My advice to anyone facing a similar journey is always stay positive and keep fighting because that’s all we can do. You have to live every day like it’s your last, I promise you will benefit from this.

Thank you so much to Georgi for sharing her story and to George for taking on the London Marathon in aid of vital epilepsy research. You can still support his incredible efforts at his fundraising page.

Former Institute Scientific Advisory Committee member Professor Andrew Bagshaw recently discussed the ways in which sleep impacts epilepsy:

“Over the past few years, we’ve used a range of approaches to understand how sleep affects the brain, and how sleep and epilepsy are linked. We’ve had people with and without epilepsy sleeping inside the MRI scanner, with electrodes on their scalp (this isn’t for everyone, but it’s not as bad as it sounds!). We’ve looked at differences in brain structure and function between short and long sleepers, and between early and late sleepers. We’ve also looked at how the relationship between sleep and epilepsy is impacted by traits of autism and ADHD. All these approaches are needed because sleep is complex and multi-faceted. Slowly, they’re enabling a clearer picture of how sleep affects the brain, and what that means for people with epilepsy.”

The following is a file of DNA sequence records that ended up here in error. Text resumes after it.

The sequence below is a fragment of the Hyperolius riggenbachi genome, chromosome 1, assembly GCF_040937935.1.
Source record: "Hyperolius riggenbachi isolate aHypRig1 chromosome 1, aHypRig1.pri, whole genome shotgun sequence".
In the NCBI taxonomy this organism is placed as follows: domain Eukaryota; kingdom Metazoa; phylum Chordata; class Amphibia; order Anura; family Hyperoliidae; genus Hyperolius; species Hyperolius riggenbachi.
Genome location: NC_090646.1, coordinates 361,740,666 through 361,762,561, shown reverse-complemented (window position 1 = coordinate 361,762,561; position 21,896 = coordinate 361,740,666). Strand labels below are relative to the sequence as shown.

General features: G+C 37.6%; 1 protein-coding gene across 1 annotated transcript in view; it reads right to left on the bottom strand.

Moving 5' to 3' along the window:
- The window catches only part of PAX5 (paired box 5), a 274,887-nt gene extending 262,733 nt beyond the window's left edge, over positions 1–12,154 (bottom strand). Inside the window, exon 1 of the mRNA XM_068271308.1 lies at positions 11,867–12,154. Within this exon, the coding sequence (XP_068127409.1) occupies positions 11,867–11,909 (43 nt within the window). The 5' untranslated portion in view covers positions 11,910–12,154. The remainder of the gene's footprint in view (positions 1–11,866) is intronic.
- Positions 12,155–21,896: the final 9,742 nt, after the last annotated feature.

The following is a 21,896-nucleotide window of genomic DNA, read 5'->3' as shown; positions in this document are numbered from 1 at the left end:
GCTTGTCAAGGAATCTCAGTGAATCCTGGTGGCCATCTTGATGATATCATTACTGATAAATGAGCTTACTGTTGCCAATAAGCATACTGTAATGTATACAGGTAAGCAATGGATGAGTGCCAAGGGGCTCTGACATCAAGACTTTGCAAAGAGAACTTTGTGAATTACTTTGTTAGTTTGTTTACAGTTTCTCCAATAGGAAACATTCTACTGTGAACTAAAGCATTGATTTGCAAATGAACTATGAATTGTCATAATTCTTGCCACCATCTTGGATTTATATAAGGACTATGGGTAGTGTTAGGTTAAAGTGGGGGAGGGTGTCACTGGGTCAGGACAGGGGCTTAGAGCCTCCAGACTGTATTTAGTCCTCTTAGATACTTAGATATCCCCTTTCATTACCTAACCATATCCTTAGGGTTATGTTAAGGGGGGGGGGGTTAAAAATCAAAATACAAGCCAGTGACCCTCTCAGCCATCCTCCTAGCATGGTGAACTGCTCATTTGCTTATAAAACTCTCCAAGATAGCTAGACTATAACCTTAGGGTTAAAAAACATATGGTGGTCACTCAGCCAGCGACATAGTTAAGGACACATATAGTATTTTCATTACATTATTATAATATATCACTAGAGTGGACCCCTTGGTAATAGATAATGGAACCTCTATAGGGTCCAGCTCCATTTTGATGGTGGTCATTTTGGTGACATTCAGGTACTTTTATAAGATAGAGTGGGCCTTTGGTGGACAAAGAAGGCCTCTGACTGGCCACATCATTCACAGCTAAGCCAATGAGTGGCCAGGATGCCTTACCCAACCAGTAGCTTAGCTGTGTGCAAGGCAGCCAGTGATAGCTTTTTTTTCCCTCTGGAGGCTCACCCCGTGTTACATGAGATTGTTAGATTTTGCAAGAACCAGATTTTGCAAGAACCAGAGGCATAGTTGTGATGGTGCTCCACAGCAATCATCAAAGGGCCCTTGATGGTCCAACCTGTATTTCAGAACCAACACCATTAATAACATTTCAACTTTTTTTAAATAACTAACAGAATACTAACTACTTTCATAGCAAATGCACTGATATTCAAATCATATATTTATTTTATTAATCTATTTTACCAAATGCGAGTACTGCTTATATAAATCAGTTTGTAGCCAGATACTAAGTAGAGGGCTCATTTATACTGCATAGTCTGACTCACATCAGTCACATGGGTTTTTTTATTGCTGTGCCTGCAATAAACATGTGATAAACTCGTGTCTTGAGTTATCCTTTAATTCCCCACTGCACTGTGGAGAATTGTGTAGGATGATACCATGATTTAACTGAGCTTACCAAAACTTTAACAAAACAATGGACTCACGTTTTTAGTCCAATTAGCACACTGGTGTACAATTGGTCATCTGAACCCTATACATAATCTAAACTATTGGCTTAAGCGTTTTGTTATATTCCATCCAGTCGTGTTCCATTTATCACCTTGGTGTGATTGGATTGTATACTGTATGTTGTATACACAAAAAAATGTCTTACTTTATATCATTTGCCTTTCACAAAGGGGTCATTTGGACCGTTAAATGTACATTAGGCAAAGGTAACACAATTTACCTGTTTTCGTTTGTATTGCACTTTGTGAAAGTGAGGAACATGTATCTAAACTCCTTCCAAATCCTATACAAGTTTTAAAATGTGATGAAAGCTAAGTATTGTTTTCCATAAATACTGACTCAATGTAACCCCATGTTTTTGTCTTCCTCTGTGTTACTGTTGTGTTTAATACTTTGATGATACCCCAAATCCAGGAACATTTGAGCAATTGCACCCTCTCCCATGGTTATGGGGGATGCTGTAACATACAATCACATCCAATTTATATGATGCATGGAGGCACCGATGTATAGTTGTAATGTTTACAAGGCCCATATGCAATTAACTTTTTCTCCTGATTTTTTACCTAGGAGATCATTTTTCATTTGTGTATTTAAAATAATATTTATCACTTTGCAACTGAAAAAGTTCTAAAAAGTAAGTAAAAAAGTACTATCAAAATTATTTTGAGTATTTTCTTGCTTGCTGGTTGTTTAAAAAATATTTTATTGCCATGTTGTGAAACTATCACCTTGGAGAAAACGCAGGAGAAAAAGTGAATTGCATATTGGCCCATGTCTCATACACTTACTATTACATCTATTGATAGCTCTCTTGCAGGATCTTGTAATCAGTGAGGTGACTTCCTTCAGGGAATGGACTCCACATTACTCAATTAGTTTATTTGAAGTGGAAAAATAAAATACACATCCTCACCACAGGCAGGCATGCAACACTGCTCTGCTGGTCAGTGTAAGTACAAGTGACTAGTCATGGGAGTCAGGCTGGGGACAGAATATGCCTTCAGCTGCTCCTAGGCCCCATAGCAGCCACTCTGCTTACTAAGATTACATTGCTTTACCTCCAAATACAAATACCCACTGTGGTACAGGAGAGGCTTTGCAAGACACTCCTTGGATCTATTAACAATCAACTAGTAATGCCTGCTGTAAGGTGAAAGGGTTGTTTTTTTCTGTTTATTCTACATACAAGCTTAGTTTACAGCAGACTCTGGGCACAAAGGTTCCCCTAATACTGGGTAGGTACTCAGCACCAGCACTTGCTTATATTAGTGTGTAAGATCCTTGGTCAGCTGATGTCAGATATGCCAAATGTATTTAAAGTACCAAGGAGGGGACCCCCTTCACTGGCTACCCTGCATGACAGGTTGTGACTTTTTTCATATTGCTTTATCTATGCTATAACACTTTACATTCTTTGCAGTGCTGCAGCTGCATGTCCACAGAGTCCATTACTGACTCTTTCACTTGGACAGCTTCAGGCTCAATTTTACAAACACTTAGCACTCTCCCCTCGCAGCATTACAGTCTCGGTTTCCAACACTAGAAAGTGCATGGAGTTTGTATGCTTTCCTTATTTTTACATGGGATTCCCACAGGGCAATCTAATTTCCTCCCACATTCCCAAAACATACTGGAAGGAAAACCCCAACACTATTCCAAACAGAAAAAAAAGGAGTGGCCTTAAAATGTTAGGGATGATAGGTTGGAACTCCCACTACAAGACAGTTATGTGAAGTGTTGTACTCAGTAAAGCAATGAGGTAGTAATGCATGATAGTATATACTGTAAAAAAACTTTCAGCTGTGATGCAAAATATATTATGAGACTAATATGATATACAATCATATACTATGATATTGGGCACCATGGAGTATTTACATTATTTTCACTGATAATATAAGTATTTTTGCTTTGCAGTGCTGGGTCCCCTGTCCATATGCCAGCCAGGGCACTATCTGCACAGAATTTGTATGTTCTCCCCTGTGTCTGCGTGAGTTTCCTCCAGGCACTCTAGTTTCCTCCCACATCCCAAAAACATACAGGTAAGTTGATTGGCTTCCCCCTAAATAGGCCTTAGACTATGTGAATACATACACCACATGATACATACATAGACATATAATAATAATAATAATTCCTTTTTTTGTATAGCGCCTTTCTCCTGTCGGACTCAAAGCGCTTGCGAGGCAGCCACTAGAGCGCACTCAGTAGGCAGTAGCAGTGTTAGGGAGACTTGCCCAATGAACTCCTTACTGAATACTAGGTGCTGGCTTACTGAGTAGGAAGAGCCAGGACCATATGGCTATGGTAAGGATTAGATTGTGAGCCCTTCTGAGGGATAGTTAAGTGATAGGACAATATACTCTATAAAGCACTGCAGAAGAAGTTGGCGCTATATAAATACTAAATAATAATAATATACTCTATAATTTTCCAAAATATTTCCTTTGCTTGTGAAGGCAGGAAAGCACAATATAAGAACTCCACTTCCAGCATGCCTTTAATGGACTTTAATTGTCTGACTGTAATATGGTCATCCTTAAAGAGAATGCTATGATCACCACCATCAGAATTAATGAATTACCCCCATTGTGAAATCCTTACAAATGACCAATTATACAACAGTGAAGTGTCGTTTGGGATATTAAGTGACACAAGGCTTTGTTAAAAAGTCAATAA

Read more from Prof Andrew Bagshaw in his Feature article.